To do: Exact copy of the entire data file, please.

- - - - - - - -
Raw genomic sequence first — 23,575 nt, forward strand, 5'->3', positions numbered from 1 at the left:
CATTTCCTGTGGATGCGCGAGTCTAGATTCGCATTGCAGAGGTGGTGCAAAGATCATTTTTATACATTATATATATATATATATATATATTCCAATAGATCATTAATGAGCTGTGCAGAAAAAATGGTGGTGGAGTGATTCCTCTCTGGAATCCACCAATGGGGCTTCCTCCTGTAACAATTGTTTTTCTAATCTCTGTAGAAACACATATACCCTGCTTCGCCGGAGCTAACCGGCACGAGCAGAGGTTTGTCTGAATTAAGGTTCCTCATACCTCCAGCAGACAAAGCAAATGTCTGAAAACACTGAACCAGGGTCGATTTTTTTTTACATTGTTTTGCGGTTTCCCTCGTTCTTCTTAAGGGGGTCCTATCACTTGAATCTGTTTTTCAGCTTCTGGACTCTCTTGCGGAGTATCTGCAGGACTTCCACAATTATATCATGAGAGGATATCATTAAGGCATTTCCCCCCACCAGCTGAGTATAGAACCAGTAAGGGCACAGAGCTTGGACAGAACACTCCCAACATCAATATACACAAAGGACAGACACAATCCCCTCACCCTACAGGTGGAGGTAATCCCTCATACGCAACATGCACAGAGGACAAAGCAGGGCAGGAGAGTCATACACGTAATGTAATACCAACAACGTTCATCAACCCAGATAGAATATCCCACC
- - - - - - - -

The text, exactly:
Raw genomic sequence first — 23,575 nt, forward strand, 5'->3', positions numbered from 1 at the left:
CATTTCCTGTGGATGCGCGAGTCTAGATTCGCATTGCAGAGGTGGTGCAAAGATCATTTTTATACATTATATATATATATATATATATATTCCAATAGATCATTAATGAGCTGTGCAGAAAAAATGGTGGTGGAGTGATTCCTCTCTGGAATCCACCAATGGGGCTTCCTCCTGTAACAATTGTTTTTCTAATCTCTGTAGAAACACATATACCCTGCTTCGCCGGAGCTAACCGGCACGAGCAGAGGTTTGTCTGAATTAAGGTTCCTCATACCTCCAGCAGACAAAGCAAATGTCTGAAAACACTGAACCAGGGTCGATTTTTTTTTACATTGTTTTGCGGTTTCCCTCGTTCTTCTTAAGGGGGTCCTATCACTTGAATCTGTTTTTCAGCTTCTGGACTCTCTTGCGGAGTATCTGCAGGACTTCCACAATTATATCATGAGAGGATATCATTAAGGCATTTCCCCCCACCAGCTGAGTATAGAACCAGTAAGGGCACAGAGCTTGGACAGAACACTCCCAACATCAATATACACAAAGGACAGACACAATCCCCTCACCCTACAGGTGGAGGTAATCCCTCATACGCAACATGCACAGAGGACAAAGCAGGGCAGGAGAGTCATACACGTAATGTAATACCAACAACGTTCATCAACCCAGATAGAATATCCCACC